Glasgow aims for 'fully driverless' subway trains


The revamped Glasgow Subway could be the first rail service in the UK to run trains without any staff on board.

Strathclyde Partnership for Transport (SPT), which is carrying out a refurbishment of the city’s underground system costing £288m, confirmed that it aimed to run ‘fully driverless’ trains, sometimes without any staff, on board once passenger screens are in place at all stations.

SPT announced in 2016 that new trains would not have drivers

A spokesperson told Transport Network that there would always be staff to assist passengers, although these might be on platforms, rather than on the trains themselves.

She added that as SPT was subject to regulation by the Office of Rail and Road (ORR), it would have to comply if the ORR said that additional staff were needed during peak times or during football matches.

Charles Hoskins, SPT’s senior director with responsibility for the Subway, told The Scotsman: ‘We will always have staff in the system, but it is not our plan to have a member of staff on every train. These will be the first fully driverless trains in the UK.’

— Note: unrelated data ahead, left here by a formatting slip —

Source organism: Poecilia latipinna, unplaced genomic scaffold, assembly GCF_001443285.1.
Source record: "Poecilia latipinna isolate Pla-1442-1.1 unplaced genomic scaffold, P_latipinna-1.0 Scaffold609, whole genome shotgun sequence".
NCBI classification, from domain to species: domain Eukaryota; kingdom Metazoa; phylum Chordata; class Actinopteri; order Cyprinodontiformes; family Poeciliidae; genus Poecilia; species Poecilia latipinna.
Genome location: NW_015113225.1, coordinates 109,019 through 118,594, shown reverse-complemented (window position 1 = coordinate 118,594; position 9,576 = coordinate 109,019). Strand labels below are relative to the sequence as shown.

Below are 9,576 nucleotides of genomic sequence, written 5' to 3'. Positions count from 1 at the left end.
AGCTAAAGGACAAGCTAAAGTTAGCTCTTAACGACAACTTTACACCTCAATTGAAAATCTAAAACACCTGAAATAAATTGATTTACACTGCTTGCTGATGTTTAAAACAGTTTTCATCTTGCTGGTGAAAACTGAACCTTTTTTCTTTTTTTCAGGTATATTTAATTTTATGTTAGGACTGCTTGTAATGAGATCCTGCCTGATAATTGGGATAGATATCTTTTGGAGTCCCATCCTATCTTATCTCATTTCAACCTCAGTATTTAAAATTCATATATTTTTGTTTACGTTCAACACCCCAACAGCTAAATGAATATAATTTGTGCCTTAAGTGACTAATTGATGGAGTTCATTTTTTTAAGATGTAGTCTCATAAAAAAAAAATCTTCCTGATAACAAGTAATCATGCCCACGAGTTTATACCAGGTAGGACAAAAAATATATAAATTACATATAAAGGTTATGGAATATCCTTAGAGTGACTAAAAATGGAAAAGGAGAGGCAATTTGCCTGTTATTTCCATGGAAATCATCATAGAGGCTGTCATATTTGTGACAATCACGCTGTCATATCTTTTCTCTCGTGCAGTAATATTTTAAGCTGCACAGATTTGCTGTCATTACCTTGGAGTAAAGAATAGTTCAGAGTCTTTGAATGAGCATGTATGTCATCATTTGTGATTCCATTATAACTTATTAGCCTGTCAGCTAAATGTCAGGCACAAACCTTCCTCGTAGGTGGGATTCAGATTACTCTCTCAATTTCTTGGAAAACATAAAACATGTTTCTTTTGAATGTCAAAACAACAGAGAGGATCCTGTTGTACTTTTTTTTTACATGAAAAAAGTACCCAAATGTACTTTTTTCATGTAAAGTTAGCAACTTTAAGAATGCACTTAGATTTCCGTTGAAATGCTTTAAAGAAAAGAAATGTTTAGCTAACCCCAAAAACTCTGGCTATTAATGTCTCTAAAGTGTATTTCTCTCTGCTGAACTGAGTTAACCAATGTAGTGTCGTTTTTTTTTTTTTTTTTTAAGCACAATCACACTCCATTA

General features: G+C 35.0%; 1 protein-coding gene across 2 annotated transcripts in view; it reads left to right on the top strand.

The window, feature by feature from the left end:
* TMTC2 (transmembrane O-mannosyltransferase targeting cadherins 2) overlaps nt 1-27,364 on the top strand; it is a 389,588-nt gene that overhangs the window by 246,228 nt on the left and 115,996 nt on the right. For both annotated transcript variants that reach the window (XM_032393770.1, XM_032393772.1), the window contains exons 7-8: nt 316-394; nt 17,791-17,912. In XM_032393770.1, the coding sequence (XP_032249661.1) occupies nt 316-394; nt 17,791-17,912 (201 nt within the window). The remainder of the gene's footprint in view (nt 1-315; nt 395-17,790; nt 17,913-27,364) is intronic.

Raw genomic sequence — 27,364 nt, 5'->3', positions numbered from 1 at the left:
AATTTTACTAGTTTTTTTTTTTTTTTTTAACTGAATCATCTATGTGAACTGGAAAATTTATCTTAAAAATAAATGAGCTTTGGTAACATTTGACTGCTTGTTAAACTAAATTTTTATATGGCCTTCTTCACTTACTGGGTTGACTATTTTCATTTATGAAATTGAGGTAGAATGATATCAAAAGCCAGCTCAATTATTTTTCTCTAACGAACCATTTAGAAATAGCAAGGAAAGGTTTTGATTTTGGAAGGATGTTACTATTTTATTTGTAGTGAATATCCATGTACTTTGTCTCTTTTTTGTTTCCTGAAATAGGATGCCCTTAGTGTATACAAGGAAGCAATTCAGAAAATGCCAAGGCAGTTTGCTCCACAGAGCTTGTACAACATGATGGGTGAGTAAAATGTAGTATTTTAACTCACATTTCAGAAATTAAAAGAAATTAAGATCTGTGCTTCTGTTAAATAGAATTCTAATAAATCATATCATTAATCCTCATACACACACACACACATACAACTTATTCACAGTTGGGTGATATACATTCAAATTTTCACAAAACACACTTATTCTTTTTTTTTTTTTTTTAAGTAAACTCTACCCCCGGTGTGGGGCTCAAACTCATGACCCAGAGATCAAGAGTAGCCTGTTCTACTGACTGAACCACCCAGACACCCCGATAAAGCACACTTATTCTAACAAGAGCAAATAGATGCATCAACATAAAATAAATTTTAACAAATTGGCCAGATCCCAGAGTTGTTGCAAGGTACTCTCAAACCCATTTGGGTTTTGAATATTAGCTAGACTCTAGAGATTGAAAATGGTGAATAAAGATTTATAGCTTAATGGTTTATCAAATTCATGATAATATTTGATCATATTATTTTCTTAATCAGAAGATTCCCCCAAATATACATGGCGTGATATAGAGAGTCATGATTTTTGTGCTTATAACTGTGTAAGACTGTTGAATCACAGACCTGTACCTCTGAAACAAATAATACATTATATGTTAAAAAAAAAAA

Other light rail systems, such as London’s Docklands Light Railway, currently run trains without drivers but with a member of staff to open and close train doors.

Pat McIlvogue of the Unite union told the Scotsman: ‘SPT’s future vision involves a subway system which is ticketless, with no counter staff, no staff on platforms and no staff on trains.

‘If that is to be the case, Unite has to raise the issue of what happens when something goes wrong?

‘So there are remaining health and safety issues that are being avoided. For example, does the SPT vision involve staff-less trains when the subway is packed with fans going to Ibrox for a Rangers game?’

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